televisions
LG Will Power 70 Per Cent of its Smart TVs With WebOS

Resurrecting Palm's ill-fated mobile OS – which never truly delivered on phones – LG's new range of webOS-powered TVs will make up a staggering 70 per cent of the company's 2014 Smart TV line-up. That's a very clear sign of commitment to the technology—but what can we expect from it? Read More >>

televisions
Here's a Look at LG's Smart TV webOS Resurrection

Palm's webOS, once a dead-cert for smartphone OS supremacy, is tipped to be resurrected by LG at CES 2014 in a rather unlikely place -- a new line of the company's Smart TVs. And, thanks to Twitter leaker EvLeaks, we've got an early glimpse at what it will look like. Read More >>

retromodo
The Sleek WebOS Smartphone That Never Was

You're not looking at a new phone headed to stores any time soon — in fact, you're looking at the surprisingly sleek, all-touch webOS smartphone developed by HP which (sadly?) never was. Read More >>

business
LG Has Acquired webOS From HP to Power Smart TVs

LG has just announced that it has acquired the much-troubled webOS from HP. But instead of using it to power smartphones or tablets, it's planning to roll out smart TVs which will make use of the OS. Read More >>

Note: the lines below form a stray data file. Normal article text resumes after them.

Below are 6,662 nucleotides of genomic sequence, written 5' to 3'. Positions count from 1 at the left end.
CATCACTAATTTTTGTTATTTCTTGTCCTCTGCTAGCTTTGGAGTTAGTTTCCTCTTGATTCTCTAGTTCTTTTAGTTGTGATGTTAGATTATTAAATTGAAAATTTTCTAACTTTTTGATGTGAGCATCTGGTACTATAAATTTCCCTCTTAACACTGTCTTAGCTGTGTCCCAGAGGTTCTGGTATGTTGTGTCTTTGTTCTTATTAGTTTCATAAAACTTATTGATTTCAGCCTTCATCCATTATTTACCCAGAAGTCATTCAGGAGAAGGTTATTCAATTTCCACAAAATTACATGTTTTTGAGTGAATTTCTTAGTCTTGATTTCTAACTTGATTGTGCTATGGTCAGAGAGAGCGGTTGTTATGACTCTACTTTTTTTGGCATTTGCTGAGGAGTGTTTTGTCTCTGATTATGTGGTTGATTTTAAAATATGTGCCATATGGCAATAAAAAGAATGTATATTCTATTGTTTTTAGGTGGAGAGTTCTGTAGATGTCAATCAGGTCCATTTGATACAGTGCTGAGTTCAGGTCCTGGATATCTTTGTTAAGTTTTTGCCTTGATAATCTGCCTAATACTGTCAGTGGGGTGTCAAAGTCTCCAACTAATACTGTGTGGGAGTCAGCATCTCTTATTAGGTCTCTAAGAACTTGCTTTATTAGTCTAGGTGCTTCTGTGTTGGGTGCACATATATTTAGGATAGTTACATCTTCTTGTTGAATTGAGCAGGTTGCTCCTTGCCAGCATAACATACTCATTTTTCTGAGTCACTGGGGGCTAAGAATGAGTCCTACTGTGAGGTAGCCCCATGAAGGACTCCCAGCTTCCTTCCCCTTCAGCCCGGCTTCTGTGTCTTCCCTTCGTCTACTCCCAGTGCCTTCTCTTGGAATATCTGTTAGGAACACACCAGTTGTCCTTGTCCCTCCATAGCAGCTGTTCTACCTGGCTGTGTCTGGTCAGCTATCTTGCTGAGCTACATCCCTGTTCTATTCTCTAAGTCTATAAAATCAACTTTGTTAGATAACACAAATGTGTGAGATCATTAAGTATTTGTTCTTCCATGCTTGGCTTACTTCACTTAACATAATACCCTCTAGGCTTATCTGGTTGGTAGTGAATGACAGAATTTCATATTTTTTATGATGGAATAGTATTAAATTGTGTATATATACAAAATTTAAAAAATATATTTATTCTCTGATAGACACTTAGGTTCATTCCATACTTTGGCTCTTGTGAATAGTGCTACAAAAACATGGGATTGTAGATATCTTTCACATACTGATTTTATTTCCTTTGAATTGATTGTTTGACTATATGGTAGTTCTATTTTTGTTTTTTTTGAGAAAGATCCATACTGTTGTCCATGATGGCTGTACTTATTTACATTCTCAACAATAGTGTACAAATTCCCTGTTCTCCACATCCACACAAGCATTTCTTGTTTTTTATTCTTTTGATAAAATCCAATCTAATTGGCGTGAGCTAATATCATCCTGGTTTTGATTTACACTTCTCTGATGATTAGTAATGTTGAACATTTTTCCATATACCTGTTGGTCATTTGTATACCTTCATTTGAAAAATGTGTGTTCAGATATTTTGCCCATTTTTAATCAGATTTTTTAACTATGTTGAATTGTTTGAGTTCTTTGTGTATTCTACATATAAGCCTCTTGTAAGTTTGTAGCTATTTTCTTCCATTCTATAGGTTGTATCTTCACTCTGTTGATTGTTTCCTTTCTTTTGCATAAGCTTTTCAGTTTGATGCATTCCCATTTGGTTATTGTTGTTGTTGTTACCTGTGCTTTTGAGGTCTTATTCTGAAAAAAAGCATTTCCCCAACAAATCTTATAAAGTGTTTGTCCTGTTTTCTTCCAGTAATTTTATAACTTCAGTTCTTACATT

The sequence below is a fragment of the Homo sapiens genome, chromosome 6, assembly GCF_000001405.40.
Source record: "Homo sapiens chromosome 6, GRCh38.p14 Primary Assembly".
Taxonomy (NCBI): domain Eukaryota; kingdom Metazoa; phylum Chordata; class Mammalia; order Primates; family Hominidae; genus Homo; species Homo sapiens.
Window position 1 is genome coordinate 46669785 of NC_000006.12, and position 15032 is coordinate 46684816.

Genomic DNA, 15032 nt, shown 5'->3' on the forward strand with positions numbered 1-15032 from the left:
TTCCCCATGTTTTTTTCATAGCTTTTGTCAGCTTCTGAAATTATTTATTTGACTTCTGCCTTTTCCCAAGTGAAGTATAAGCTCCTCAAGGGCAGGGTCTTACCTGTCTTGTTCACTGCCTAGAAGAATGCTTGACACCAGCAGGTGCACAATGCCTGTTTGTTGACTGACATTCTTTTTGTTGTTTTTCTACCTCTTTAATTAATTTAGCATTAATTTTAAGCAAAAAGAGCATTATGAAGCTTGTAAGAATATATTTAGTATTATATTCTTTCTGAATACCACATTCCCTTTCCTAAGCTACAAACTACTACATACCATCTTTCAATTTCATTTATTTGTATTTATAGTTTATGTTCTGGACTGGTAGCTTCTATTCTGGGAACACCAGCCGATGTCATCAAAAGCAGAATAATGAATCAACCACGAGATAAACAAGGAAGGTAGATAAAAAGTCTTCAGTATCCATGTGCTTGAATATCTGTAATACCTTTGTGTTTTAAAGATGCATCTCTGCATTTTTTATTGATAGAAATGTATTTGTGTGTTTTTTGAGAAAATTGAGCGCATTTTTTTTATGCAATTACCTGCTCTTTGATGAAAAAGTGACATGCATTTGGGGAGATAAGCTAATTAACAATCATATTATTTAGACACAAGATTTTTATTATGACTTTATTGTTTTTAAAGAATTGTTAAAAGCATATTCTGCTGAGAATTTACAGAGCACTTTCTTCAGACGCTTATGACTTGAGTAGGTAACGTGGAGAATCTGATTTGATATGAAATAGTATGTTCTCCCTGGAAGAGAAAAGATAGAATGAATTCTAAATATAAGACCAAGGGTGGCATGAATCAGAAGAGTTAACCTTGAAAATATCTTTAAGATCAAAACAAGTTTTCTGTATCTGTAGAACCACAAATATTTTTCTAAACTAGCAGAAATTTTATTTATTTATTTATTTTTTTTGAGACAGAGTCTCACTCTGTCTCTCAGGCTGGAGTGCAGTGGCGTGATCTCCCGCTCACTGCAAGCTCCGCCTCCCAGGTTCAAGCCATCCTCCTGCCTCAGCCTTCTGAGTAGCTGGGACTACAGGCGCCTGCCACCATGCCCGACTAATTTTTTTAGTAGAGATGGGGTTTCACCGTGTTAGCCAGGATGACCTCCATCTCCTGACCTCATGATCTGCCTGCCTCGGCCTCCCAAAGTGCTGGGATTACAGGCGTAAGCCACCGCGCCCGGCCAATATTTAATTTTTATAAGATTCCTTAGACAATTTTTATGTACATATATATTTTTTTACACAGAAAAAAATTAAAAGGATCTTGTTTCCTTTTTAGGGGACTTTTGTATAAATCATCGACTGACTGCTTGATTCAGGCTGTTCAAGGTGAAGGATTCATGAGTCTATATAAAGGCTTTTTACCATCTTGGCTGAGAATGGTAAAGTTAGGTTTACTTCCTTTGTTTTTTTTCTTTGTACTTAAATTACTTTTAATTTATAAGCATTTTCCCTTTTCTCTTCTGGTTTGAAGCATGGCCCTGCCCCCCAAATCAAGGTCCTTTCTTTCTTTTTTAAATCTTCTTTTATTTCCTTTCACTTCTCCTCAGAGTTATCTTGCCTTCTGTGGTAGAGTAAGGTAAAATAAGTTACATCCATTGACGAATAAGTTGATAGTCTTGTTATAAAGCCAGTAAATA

wtf
Chubby Checker Sues HP Over Penis-Measuring webOS App

Chubby Checker has sued HP over a webOS app, also called Chubby Checker, that measures dick size. Read More >>

rumours
LG Working on an Open WebOS-Powered Smart TV

Google TV was a wonderful idea, but there's no denying that it's flopped. LG has a new idea, though, and is reportedly developing a line of TVs powered by the newly open-source webOS platform. Read More >>

hp
HP CEO Promises a Smartphone's Coming Because of Course It Is

After purchasing Palm, putting webOS on smartphones and tablets, and then giving up, it seems that HP has finally decided it needs to offer a smartphone. Pressured on the point in an interview with Fox Business, HP's CEO Meg Whitman said that the company "ultimately has to offer a smartphone." But when, where, how, and what are still up in the air. Read More >>

smartphones
HP's Open Source WebOS Code Has Arrived. Will Anyone Actually Use It?

There's almost no reason for any normal person to get excited about the beta release of open source WebOS, but for those of us who still can't come to grips with the fact that Palm's stunted mobile OS was an abject failure, there's still a faint beacon of light to soothe the soul. Read More >>

hp
Palm Reincarnated as Gram; Shifts Focus to Software, UX and the Cloud

The company behind The Little OS That Simply Couldn't, is changing form yet again. after being formerly dubbed by HP the (rather boring) webOS Global Business Unit, it is now emerging as a totally new and fresh identity called Gram, alongside a slight tilt in focus. Read More >>